Phillip Clarke, director of instruction: learning services, with the Sea to Sky School District said in an email that the request all comes back to protecting privacy.
“The reason why we ask this is because the term ‘cases’ relates to specific children or staff members, and their health status,” he said. “This is private information. We want to avoid unnecessary speculation on the identity of individuals who may have tested positive. Additionally, speculation leads to inaccurate information, which has the potential to cause more harm than good. For clarity, general communication about potential exposures at school sites is not the concern. And further, under the approval of VCH, Lisa McCullough has sent and will continue to send generalized information whenever possible.”
In the Sept. 28 press conference, Henry said in response to a question on such letters that she didn’t “believe there’s been hush letters, as it were.”
“We do ask people to respect others’ privacy around specific individuals and not share information, perhaps about their own situation,” she added. “We do reassure people we’re not going to be telling the rest of the school or the class about your child or your family interaction.”
In the meantime, cases of COVID-19 for kids under 19 have continued to grow in the province since schools reopened, according to information from the B.C. Centre for Disease Control.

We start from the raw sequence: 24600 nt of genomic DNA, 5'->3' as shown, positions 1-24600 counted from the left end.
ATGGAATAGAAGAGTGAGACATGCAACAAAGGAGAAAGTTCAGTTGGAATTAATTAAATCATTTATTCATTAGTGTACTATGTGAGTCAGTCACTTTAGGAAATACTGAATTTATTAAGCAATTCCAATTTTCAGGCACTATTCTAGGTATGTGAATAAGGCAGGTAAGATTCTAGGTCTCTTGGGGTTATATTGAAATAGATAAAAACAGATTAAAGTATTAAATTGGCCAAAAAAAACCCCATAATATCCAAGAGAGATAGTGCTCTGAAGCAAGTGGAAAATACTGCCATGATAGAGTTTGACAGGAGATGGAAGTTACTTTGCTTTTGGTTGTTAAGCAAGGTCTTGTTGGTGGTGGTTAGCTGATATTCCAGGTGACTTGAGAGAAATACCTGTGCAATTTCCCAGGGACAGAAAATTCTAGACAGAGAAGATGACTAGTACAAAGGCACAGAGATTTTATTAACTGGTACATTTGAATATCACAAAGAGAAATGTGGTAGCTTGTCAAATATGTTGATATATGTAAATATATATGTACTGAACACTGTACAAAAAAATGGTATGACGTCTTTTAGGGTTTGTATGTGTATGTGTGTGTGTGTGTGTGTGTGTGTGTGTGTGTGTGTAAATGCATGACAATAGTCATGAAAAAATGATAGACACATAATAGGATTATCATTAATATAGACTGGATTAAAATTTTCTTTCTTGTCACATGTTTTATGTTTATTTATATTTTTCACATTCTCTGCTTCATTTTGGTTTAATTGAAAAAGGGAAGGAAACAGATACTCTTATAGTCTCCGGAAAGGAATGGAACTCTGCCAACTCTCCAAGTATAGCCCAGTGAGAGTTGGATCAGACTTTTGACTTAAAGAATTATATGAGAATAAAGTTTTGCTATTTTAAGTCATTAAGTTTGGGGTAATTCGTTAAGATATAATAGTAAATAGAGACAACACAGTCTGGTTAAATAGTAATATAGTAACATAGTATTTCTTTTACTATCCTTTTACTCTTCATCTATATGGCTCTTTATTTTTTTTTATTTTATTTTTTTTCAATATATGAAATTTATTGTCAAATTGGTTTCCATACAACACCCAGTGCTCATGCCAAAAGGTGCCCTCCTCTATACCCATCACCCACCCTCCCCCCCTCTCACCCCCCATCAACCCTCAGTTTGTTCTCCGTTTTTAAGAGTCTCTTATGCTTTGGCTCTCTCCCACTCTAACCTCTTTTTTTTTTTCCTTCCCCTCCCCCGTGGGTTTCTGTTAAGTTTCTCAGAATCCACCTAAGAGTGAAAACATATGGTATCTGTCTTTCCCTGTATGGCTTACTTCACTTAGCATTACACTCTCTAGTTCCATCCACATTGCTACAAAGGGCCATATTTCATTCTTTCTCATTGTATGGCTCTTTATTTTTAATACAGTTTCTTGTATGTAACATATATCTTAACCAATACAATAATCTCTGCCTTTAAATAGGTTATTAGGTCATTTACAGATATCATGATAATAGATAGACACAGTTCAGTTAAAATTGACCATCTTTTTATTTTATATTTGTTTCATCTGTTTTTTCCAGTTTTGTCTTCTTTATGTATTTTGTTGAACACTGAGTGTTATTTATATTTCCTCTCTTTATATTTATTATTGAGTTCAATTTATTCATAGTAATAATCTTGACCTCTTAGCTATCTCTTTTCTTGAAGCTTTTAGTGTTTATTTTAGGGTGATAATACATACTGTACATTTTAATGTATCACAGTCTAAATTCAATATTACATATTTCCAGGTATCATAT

The total number of cases for kids under 10 from Jan. 1 to Aug. 27—before schools reopened—was 127, with two hospitalizations. For that same timeframe in 10- to-19-year-olds that number was 248, with two hospitalized.
Jump to Sept. 24 (the latest available data from BCCDC), and an additional 144 kids under 10 have had confirmed cases for a total of 271 since Jan. 1, with an additional two hospitalizations.
In the 10-to-19 age group, that has increased by 220 for a total of 468, with no additional hospitalizations.
Both groups have not seen any ICU cases or deaths.
In the end, Marliss said she hopes her group gives parents the information they need to make the right choices for their families.
“It becomes very emotional because I’m seeing people in distress every day,” she said. “I’m glad I’m able to bring them some kind of relief in knowing they have some power. For me, I do it also because it’s a coping strategy for me. I’m not the kind of person who can sit and wait for others to hand it to me. The ‘doing’ helps my own mental health.”